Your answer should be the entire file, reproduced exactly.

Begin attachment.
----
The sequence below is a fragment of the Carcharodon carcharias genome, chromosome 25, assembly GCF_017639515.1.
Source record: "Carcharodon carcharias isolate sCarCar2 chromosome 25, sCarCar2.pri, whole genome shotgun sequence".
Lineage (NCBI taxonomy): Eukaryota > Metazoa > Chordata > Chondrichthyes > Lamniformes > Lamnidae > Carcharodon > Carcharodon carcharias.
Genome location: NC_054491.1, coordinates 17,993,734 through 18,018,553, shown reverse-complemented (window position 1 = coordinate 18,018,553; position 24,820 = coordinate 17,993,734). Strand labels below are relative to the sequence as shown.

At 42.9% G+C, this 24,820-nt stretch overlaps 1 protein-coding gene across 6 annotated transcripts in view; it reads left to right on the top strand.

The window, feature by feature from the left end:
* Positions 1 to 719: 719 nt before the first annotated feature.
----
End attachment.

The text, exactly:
The sequence below is a fragment of the Carcharodon carcharias genome, chromosome 25, assembly GCF_017639515.1.
Source record: "Carcharodon carcharias isolate sCarCar2 chromosome 25, sCarCar2.pri, whole genome shotgun sequence".
Lineage (NCBI taxonomy): Eukaryota > Metazoa > Chordata > Chondrichthyes > Lamniformes > Lamnidae > Carcharodon > Carcharodon carcharias.
Genome location: NC_054491.1, coordinates 17,993,734 through 18,018,553, shown reverse-complemented (window position 1 = coordinate 18,018,553; position 24,820 = coordinate 17,993,734). Strand labels below are relative to the sequence as shown.

At 42.9% G+C, this 24,820-nt stretch overlaps 1 protein-coding gene across 6 annotated transcripts in view; it reads left to right on the top strand.

The window, feature by feature from the left end:
* Positions 1 to 719: 719 nt before the first annotated feature.